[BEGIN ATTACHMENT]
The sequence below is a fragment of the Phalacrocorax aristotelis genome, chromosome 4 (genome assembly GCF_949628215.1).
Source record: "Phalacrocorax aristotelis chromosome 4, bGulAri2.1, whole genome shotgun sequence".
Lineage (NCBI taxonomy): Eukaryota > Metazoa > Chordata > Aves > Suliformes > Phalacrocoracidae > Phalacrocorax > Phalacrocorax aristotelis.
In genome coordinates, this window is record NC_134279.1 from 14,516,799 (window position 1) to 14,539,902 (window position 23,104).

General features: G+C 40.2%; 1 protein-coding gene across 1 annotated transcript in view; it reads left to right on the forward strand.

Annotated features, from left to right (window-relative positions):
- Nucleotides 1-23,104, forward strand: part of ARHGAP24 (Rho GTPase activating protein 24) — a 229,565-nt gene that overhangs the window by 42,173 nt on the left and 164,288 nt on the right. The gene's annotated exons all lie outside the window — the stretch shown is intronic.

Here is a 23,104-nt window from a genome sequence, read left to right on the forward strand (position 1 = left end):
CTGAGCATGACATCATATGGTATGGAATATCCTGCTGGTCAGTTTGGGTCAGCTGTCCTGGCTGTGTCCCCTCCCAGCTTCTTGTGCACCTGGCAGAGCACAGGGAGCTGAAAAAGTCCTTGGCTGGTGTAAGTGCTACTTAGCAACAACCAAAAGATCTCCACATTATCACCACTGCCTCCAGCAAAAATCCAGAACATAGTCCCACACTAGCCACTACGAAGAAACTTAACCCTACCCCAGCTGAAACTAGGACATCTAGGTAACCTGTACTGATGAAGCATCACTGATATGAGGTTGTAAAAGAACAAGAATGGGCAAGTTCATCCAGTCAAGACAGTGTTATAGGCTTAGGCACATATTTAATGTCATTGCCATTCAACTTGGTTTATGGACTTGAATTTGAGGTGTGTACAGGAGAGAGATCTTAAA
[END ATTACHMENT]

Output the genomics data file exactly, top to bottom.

The sequence below is a fragment of the Phalacrocorax aristotelis genome, chromosome 4 (genome assembly GCF_949628215.1).
Source record: "Phalacrocorax aristotelis chromosome 4, bGulAri2.1, whole genome shotgun sequence".
Lineage (NCBI taxonomy): Eukaryota > Metazoa > Chordata > Aves > Suliformes > Phalacrocoracidae > Phalacrocorax > Phalacrocorax aristotelis.
In genome coordinates, this window is record NC_134279.1 from 14,516,799 (window position 1) to 14,539,902 (window position 23,104).

General features: G+C 40.2%; 1 protein-coding gene across 1 annotated transcript in view; it reads left to right on the forward strand.

Annotated features, from left to right (window-relative positions):
- Nucleotides 1-23,104, forward strand: part of ARHGAP24 (Rho GTPase activating protein 24) — a 229,565-nt gene that overhangs the window by 42,173 nt on the left and 164,288 nt on the right. The gene's annotated exons all lie outside the window — the stretch shown is intronic.

Here is a 23,104-nt window from a genome sequence, read left to right on the forward strand (position 1 = left end):
CTGAGCATGACATCATATGGTATGGAATATCCTGCTGGTCAGTTTGGGTCAGCTGTCCTGGCTGTGTCCCCTCCCAGCTTCTTGTGCACCTGGCAGAGCACAGGGAGCTGAAAAAGTCCTTGGCTGGTGTAAGTGCTACTTAGCAACAACCAAAAGATCTCCACATTATCACCACTGCCTCCAGCAAAAATCCAGAACATAGTCCCACACTAGCCACTACGAAGAAACTTAACCCTACCCCAGCTGAAACTAGGACATCTAGGTAACCTGTACTGATGAAGCATCACTGATATGAGGTTGTAAAAGAACAAGAATGGGCAAGTTCATCCAGTCAAGACAGTGTTATAGGCTTAGGCACATATTTAATGTCATTGCCATTCAACTTGGTTTATGGACTTGAATTTGAGGTGTGTACAGGAGAGAGATCTTAAA